By: Melinda Fontaine, DPT, PHRC Walnut Creek
Lube is great! It adds moisture and decreases friction, but how do you pick from the multitude of different personal lubes on the market? Which one is the safest? Goop recently asked the same questions in response to watching an episode of Grace and Frankie in which Frankie makes her own lube. I have noticed a number of my patients can have very strong reactions to lubes including pain infection and fertility issues. Let’s take a look at what we are putting in our bodies.
What’s the Difference Between Moisturizers and Lubricants?
It’s all based on how long it is intended to stay in the body. Vaginal moisturizers are made to stay in the body for longer than 60 minutes, and are applied every 1-3 days to alleviate dryness. Vaginal moisturizers are classified as Medical Devices by the Medicines and Healthcare products Regulatory Agency because they last so long, which means they have been tested for safety and efficacy. They last so long because they contain polymers to adhere water to the vaginal lining. Lubricants are made to be used short term during sex. Some may be better than others for various activities.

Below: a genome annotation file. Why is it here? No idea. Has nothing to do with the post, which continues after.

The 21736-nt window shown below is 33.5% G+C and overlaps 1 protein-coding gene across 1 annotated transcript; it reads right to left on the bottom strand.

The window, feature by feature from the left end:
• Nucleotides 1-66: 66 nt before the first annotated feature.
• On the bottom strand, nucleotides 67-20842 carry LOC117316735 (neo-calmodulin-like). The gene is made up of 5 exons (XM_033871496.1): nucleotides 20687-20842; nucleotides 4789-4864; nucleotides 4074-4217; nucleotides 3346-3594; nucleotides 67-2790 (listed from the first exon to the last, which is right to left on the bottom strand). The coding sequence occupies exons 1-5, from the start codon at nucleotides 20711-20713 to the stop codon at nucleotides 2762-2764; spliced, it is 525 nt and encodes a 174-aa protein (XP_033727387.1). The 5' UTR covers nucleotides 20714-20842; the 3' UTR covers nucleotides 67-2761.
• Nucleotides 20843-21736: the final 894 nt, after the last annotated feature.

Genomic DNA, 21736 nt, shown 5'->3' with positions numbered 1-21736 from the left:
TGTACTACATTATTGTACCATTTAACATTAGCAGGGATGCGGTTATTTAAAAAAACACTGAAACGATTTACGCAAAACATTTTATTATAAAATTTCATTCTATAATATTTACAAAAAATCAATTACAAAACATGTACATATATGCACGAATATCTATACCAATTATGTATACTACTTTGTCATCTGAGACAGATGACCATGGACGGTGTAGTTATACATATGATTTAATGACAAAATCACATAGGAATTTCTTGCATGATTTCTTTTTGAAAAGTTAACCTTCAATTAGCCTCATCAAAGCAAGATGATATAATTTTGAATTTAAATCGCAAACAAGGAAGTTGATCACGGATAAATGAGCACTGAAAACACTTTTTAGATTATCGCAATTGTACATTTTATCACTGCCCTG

Which Lube can I use with condoms or toys?
Lubricants may be water-, silicone-, mineral oil-, or plant-based. Water-based lubricants are non-staining, easy to wash off, and safe to use with all condoms and toys. Silicone-based lubricants are thicker and tend to hang around longer, so they are preferred by women who are past menopause or don’t want their lube to disappear too quickly. However, silicone-based lube required soap and water to get off and should not be used on silicone toys because it will basically dissolve the toy. Oil-based lubricants are least likely to irritate vaginal or anal tissues but cannot be used with condoms because they will break, and should not be used with toys because it will coat them in oil and prevent them from ever getting clean. Plant based-lubes, such as aloe vera are generally considered safe.
Can I Get an Infection from Lube?